Landscape: Sons of Fray Damaso

Manila Bulletin

June 10, 2020

By Gemma Cruz Araneta

Who was Padre Damaso? He was the biological father of Maria Clara, the sweetheart of Crisostomo Ibarra, but she was the last to know. You can imagine how tormented she must have felt when she found out; she fell ill with anguish and was compelled to betray her beloved Ibarra by turning over his letters to Padre Salvi, in exchange for his silence. Padre Salvi had stumbled upon her deceased mother’s letters to Padre Damaso and had threatened to expose her true paternity, if she did not surrender Ibarra’s letters, which he was sure were incriminating. Padre Salvi was blackmailing the hapless maiden who felt duty-bound to protect the honor of her late mother and the public image of her putative father, Capitan Tiago, who loved her dearly. Needless to say, if that had happened today, Maria Clara, Ibarra and their relatives and friends would have laughed it off. The lovers would have gotten married royally at the Manila Cathedral and lived happily ever after. Ibarra may have gotten entangled with the Anti-terrorism Law for teaching socialism in his school, but that would have been a minor glitch that Capitan Tiago, an influential man, could have smoothened out with expensive gifts to the powers that be.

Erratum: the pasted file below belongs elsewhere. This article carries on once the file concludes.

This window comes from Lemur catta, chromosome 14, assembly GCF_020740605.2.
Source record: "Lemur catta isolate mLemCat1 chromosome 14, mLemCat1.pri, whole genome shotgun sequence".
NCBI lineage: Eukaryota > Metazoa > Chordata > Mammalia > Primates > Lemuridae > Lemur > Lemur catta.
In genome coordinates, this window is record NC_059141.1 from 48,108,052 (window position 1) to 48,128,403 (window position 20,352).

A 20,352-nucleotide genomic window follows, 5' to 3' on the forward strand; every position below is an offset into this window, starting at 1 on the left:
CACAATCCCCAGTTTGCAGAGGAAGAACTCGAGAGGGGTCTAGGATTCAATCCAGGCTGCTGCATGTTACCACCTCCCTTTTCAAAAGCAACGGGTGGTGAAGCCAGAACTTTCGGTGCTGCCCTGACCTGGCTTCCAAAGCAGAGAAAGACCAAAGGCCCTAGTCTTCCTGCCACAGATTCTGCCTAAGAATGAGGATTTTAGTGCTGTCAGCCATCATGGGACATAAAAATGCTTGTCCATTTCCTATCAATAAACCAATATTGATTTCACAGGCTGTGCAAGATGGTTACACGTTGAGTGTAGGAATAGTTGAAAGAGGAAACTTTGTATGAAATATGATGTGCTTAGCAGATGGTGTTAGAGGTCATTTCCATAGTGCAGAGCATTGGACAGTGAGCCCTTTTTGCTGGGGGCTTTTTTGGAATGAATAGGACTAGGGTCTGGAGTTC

Last February, Pope Francis dared to speak about the unspeakable—sexual abuse of nuns by priests of the Catholic clergy. In recent times, he may not be the first pontiff to be aware of the crimes committed by men of the cloth; nor is he the first one to try to do something about it. In 2005, Pope Benedict XVI very quietly closed a contemplative order of nuns somewhere in France, because its very founder, a Catholic priest, had turned the convent into a pitiful den of sexual slavery. We do not know if the guilty priest or priests ever faced an ecclesiastical or a civil court; neither do we know what happened to those nuns and the children of rape, if any. No one wants to touch the elephant in the basilica.

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